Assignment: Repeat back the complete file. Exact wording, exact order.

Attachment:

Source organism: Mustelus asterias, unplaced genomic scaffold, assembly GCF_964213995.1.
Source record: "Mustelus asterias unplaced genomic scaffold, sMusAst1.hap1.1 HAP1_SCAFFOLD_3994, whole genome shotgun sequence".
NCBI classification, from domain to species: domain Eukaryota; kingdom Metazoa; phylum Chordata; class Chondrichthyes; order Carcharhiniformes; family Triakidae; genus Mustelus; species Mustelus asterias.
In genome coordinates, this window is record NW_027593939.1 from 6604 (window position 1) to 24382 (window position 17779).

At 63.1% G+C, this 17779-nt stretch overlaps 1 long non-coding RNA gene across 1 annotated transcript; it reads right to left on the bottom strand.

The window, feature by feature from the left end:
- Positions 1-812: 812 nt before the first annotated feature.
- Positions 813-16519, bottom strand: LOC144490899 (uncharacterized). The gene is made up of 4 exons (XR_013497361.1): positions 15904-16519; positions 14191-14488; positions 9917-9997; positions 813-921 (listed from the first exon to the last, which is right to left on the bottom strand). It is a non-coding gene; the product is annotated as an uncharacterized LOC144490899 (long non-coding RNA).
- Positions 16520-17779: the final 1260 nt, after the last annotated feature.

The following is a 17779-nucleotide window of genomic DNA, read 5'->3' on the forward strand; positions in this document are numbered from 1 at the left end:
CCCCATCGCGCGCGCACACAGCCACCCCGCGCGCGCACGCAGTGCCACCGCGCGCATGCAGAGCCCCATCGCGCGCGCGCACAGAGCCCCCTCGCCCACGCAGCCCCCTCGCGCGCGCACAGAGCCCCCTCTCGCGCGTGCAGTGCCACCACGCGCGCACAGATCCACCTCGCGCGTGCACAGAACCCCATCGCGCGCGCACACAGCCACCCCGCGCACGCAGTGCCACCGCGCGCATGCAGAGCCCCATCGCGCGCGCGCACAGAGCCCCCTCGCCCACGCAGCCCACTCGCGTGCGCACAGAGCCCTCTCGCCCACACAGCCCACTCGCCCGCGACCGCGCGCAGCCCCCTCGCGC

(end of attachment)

Source organism: Mustelus asterias, unplaced genomic scaffold, assembly GCF_964213995.1.
Source record: "Mustelus asterias unplaced genomic scaffold, sMusAst1.hap1.1 HAP1_SCAFFOLD_3994, whole genome shotgun sequence".
NCBI classification, from domain to species: domain Eukaryota; kingdom Metazoa; phylum Chordata; class Chondrichthyes; order Carcharhiniformes; family Triakidae; genus Mustelus; species Mustelus asterias.
In genome coordinates, this window is record NW_027593939.1 from 6604 (window position 1) to 24382 (window position 17779).

At 63.1% G+C, this 17779-nt stretch overlaps 1 long non-coding RNA gene across 1 annotated transcript; it reads right to left on the bottom strand.

The window, feature by feature from the left end:
- Positions 1-812: 812 nt before the first annotated feature.
- Positions 813-16519, bottom strand: LOC144490899 (uncharacterized). The gene is made up of 4 exons (XR_013497361.1): positions 15904-16519; positions 14191-14488; positions 9917-9997; positions 813-921 (listed from the first exon to the last, which is right to left on the bottom strand). It is a non-coding gene; the product is annotated as an uncharacterized LOC144490899 (long non-coding RNA).
- Positions 16520-17779: the final 1260 nt, after the last annotated feature.

The following is a 17779-nucleotide window of genomic DNA, read 5'->3' on the forward strand; positions in this document are numbered from 1 at the left end:
CCCCATCGCGCGCGCACACAGCCACCCCGCGCGCGCACGCAGTGCCACCGCGCGCATGCAGAGCCCCATCGCGCGCGCGCACAGAGCCCCCTCGCCCACGCAGCCCCCTCGCGCGCGCACAGAGCCCCCTCTCGCGCGTGCAGTGCCACCACGCGCGCACAGATCCACCTCGCGCGTGCACAGAACCCCATCGCGCGCGCACACAGCCACCCCGCGCACGCAGTGCCACCGCGCGCATGCAGAGCCCCATCGCGCGCGCGCACAGAGCCCCCTCGCCCACGCAGCCCACTCGCGTGCGCACAGAGCCCTCTCGCCCACACAGCCCACTCGCCCGCGACCGCGCGCAGCCCCCTCGCGC